To cite just one recent example: in the August 1 issue of Far Eastern Economic Review, the internationally recognised regional specialist Ahmed Rashid writes that in Pakistan “there is growing anger that US support is allowing [Musharraf’s] military regime to delay the promise of democracy”.

    Today we do ourselves few favours by choosing to believe that “they hate us” and “hate our freedoms”. On the contrary, these are attitudes of people who like Americans and admire much about the US, including its freedoms. What they hate is official policies that deny them the freedoms to which they too aspire.

    For such reasons, the post-September 11 rantings of Osama bin Laden – for example, about US support for corrupt and brutal regimes, or about the US “invasion” of Saudi Arabia – have a certain resonance, even among those who despise and fear him. From resentment, anger and frustration, terrorist bands hope to draw support and recruits.

    We should also be aware that much of the world regards Washington as a terrorist regime. In recent years, the US has taken or backed actions in Colombia, Nicaragua, Panama, Sudan and Turkey, to name a few, that meet official US definitions of “terrorism” – that is, when Americans apply the term to enemies.

    In the most sober establishment journal, Foreign Affairs, Samuel Huntington wrote in 1999: “While the US regularly denounces various countries as ‘rogue states,’ in the eyes of many countries it is becoming the rogue superpower … the single greatest external threat to their societies.”

    Such perceptions are not changed by the fact that, on September 11, for the first time, a western country was subjected on home soil to a horrendous terrorist attack of a kind all too familiar to victims of western power. The attack goes far beyond what’s sometimes called the “retail terror” of the IRA, FLN or Red Brigades.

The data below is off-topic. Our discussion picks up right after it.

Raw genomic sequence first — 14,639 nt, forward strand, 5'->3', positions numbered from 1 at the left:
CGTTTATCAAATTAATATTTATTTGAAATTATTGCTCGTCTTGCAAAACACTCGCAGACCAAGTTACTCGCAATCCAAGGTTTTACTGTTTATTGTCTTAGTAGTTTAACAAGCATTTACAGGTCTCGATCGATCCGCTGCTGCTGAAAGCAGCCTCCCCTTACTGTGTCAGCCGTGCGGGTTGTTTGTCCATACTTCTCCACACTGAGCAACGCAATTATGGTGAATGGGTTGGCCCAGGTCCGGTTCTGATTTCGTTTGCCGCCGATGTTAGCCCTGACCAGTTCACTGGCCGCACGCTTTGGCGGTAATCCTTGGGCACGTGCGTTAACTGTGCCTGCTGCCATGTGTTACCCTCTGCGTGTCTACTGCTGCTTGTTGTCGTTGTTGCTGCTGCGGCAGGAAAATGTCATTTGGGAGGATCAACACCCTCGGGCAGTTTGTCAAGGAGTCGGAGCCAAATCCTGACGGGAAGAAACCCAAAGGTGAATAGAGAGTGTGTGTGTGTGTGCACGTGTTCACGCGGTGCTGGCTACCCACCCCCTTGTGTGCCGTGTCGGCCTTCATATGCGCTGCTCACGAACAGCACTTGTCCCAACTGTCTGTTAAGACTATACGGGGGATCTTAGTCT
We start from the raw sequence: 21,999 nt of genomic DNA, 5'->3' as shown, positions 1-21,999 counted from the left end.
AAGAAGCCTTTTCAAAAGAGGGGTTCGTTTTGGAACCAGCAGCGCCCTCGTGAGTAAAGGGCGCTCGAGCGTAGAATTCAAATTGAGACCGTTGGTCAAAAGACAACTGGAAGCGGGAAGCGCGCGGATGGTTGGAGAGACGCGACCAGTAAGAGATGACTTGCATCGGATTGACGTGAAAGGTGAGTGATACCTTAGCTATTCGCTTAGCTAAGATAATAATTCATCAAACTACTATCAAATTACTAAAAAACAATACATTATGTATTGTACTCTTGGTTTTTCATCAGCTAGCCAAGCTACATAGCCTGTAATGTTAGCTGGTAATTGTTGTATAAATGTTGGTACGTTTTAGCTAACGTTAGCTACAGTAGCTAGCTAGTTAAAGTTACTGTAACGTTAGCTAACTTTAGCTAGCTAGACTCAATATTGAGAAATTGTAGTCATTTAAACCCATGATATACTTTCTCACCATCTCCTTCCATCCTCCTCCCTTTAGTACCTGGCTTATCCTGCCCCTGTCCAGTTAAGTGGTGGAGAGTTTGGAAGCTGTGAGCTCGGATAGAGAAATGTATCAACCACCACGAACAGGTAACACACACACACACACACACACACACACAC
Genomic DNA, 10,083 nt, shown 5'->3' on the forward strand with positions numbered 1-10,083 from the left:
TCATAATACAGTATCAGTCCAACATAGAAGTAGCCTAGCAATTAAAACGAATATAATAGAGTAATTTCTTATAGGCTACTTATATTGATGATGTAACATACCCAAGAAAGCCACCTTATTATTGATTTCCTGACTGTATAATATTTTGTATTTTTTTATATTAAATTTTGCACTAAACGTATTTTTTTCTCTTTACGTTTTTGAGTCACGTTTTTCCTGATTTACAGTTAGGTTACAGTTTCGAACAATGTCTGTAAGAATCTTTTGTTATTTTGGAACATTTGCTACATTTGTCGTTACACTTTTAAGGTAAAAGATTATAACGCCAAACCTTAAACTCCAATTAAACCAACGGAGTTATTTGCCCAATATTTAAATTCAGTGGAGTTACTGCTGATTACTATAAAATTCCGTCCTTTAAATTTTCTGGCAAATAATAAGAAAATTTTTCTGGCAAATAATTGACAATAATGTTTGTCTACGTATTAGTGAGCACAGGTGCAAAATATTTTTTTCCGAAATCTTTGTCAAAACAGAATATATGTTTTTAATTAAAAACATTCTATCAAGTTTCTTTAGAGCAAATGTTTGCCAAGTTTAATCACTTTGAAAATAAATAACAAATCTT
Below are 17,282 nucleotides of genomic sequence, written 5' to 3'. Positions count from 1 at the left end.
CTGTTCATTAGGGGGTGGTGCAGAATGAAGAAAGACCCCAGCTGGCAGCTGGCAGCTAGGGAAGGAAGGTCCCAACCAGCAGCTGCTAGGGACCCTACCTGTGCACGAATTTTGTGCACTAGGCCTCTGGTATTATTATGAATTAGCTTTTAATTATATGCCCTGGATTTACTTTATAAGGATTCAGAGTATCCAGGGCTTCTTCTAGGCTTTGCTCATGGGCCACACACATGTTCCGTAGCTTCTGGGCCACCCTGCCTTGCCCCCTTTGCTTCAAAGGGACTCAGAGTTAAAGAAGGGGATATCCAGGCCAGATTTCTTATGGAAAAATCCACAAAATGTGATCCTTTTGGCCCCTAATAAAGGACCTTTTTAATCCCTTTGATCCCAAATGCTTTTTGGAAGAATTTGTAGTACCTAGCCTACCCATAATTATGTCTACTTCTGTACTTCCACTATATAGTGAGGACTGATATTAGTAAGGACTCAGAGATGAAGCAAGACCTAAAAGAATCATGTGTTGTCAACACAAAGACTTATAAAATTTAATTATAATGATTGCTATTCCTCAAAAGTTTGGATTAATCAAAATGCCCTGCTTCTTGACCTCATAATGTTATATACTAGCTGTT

The September 11 terrorism elicited harsh condemnation throughout the world and an outpouring of sympathy for the innocent victims. But with qualifications.

    An international Gallup poll in late September found little support for “a military attack” by the US in Afghanistan. In Latin America, the region with the most experience of US intervention, support ranged from 2% in Mexico to 16% in Panama.

    The current “campaign of hatred” in the Arab world is, of course, also fuelled by US policies toward Israel-Palestine and Iraq. The US has provided the crucial support for Israel’s harsh military occupation, now in its 35th year.

    One way for the US to lessen Israeli-Palestinian tensions would be to stop refusing to join the long-standing international consensus that calls for recognition of the right of all states in the region to live in peace and security, including a Palestinian state in the currently occupied territories (perhaps with minor and mutual border adjustments).

    In Iraq, a decade of harsh sanctions under US pressure has strengthened Saddam Hussein while leading to the death of hundreds of thousands of Iraqis – perhaps more people “than have been slain by all so-called weapons of mass destruction throughout history”, military analysts John and Karl Mueller wrote in Foreign Affairs in 1999.

    Washington’s present justifications to attack Iraq have far less credibility than when President Bush Sr was welcoming Saddam as an ally and a trading partner after he had committed his worst brutalities – as in Halabja, where Iraq attacked Kurds with poison gas in 1988. At the time, the murderer Saddam was more dangerous than he is today.